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Interview: Nick Wolven on “Galatea in Utopia”

Tell us a bit about “Galatea in Utopia.”

Well, Galatea is pretty much what it claims to be. The title isn’t ironic. The world of the story is a utopia, which is to say, it can probably be accurately described as somebody’s personal hell. Any given utopia is someone else’s dystopia, after all.

Really, the distinction between utopia and dystopia is a silly one, since it largely comes down to a question of tint and shading. A better way to look at the matter, perhaps, is to say that both utopias and dystopias spring from the same insight, which is that once a community has solved its solvable problems, only unsolvable ones remain. Stability, security, basic sewage treatment—clear up those little hassles, you’re left with the real questions, the doozies. What’s a good life? And, supposing you’re bold enough to venture an answer—how can people can be convinced to live it?

Of course, one of those doozies, perhaps the dooziest of all doozies, is the problem of love, which I’ll define here as the problem of offering oneself to be transformed by another. It’s my conjecture that in a world where people are safe, free, and equipped with near godly technology, those transformations become all the more frightening. We will become as gods—and we’ll quarrel like Olympians.


What was the inspiration for this story, or what prompted you to write it?

Hmmmm, any story about identity is by nature very personal. And part of the point of writing a work of fiction is to make the personal impersonal, to put on a mask. So I should probably keep my mouth shut.

But I’ll say this much.

Right now, people are arguing a lot about gender identity. Those debates are shaped, I think, by an important fact, which is that the cost of coming out as anything other than cisgender is very high. So the people who do so are by nature people willing to pay a high price—mostly, people so strongly committed to a particular gender identity that they’re willing to put up with a lot of hassle. Anyone without such strong commitments can sort of hide out in the cis world, coasting along on the prevailing norms. If you suspect you’d rather be a woman, but you’re basically content to be a man, why make a big thing of it? Why not just lie low?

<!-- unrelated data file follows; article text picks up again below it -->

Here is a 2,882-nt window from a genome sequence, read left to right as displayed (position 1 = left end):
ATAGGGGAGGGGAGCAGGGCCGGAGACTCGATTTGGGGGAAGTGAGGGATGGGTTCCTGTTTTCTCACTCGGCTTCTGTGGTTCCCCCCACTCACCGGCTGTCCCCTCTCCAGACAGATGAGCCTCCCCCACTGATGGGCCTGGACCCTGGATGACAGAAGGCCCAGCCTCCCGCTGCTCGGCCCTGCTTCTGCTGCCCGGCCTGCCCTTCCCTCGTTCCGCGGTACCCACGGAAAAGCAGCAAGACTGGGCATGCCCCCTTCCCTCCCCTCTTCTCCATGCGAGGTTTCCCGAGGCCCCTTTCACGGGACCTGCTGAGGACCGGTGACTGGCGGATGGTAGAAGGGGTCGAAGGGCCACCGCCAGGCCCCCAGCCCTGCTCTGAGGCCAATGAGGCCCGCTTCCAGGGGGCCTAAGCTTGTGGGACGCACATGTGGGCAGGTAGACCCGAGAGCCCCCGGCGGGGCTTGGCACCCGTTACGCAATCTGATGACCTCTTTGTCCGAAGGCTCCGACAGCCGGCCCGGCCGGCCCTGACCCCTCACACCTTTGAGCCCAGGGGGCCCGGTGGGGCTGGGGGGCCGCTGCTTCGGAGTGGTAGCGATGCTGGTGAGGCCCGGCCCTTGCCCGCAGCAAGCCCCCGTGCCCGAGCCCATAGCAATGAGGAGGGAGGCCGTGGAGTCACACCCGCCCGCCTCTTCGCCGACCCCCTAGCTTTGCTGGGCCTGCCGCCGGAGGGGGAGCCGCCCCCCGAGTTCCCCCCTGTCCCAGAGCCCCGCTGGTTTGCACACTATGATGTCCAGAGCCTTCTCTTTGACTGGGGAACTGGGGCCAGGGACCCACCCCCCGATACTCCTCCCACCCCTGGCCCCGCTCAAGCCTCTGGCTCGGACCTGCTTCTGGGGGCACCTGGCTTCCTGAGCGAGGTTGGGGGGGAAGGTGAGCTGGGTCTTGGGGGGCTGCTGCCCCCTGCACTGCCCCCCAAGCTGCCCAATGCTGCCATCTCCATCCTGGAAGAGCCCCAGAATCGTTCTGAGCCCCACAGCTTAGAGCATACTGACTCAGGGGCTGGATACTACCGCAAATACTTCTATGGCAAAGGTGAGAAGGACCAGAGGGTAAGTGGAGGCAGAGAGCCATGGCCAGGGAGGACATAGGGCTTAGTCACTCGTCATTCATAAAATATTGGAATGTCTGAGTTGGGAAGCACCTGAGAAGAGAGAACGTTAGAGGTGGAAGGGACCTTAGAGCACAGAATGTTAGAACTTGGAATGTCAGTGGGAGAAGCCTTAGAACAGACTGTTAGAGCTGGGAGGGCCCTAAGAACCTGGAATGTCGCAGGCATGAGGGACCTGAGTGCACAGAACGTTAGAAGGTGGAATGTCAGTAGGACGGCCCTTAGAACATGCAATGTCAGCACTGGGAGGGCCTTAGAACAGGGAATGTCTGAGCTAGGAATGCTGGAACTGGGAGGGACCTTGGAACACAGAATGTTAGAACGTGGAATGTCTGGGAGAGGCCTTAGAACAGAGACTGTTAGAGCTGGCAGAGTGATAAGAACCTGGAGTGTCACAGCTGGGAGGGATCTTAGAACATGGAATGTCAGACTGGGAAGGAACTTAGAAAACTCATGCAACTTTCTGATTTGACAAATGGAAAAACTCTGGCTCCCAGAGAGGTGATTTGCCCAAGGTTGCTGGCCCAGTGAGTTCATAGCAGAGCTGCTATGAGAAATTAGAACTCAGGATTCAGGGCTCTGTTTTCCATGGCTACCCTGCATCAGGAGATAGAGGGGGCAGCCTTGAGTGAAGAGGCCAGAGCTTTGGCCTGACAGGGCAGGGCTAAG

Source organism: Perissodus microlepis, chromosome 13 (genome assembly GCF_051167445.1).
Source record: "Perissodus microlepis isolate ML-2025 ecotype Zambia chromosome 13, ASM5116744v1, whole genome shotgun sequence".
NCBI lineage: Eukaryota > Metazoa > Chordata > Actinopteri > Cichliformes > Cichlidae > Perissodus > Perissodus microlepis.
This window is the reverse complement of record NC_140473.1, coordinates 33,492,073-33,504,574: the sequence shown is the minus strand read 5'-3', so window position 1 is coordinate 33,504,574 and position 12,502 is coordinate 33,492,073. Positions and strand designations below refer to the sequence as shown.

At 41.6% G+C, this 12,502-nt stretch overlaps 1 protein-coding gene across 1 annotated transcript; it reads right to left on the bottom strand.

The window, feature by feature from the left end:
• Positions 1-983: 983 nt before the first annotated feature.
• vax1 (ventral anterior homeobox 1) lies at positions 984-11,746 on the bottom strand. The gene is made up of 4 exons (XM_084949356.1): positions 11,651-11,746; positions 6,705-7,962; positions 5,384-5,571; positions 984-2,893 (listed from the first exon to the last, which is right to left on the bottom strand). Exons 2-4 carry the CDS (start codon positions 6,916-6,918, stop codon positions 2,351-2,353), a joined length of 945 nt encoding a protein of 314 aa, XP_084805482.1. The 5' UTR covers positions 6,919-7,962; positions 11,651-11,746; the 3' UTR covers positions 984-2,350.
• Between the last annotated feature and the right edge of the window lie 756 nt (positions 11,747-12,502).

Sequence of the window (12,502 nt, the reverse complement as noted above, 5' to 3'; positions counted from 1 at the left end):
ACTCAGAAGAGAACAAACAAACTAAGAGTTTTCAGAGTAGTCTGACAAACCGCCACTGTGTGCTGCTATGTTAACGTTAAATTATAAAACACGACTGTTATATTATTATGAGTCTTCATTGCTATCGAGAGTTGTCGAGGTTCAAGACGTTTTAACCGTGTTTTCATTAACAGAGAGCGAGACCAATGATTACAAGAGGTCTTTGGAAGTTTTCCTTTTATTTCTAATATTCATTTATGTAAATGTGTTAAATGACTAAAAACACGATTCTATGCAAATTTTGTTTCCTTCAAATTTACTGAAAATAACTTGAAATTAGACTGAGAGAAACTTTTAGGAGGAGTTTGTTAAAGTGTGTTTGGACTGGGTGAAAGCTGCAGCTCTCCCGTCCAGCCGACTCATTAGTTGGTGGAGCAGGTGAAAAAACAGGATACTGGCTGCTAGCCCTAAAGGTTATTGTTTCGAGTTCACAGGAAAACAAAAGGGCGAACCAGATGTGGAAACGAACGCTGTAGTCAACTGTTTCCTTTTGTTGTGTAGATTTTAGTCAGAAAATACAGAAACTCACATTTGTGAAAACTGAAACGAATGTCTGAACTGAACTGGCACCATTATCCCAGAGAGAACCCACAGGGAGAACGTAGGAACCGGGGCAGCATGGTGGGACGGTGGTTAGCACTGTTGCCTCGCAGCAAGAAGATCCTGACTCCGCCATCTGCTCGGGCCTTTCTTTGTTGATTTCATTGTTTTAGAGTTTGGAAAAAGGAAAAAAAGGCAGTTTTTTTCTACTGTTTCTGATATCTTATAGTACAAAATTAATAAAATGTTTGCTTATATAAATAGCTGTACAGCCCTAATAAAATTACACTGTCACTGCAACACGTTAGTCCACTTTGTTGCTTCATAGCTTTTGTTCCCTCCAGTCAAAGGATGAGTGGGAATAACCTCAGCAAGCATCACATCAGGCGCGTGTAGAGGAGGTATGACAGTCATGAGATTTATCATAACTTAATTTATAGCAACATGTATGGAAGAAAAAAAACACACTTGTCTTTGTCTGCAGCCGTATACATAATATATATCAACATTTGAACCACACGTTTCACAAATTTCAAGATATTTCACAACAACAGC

I’ll bet there are a lot of people who don’t fit neatly into the current, dominant, highly politicized categories. People who aren’t strongly committed to being masculine or feminine, or cisgender or transgender, but who aren’t exactly anti-binary either. People who might have a slight preference one way or the other, or preferences that slip and slide over time, or who feel playful or uncertain or experimental—and who have the luxury of passing as cis, even though they’re not deeply invested in that identity. The ambi-gendered and the meso-gendered and the flexi-gendered and the inchoately gendered, and on and on. If the cost of being non-cis comes down, more of those people will start to act on their preferences, and the cis/trans distinction that drives so much current discussion might melt into something more complex and various—leading to new categories, new divisions, new struggles.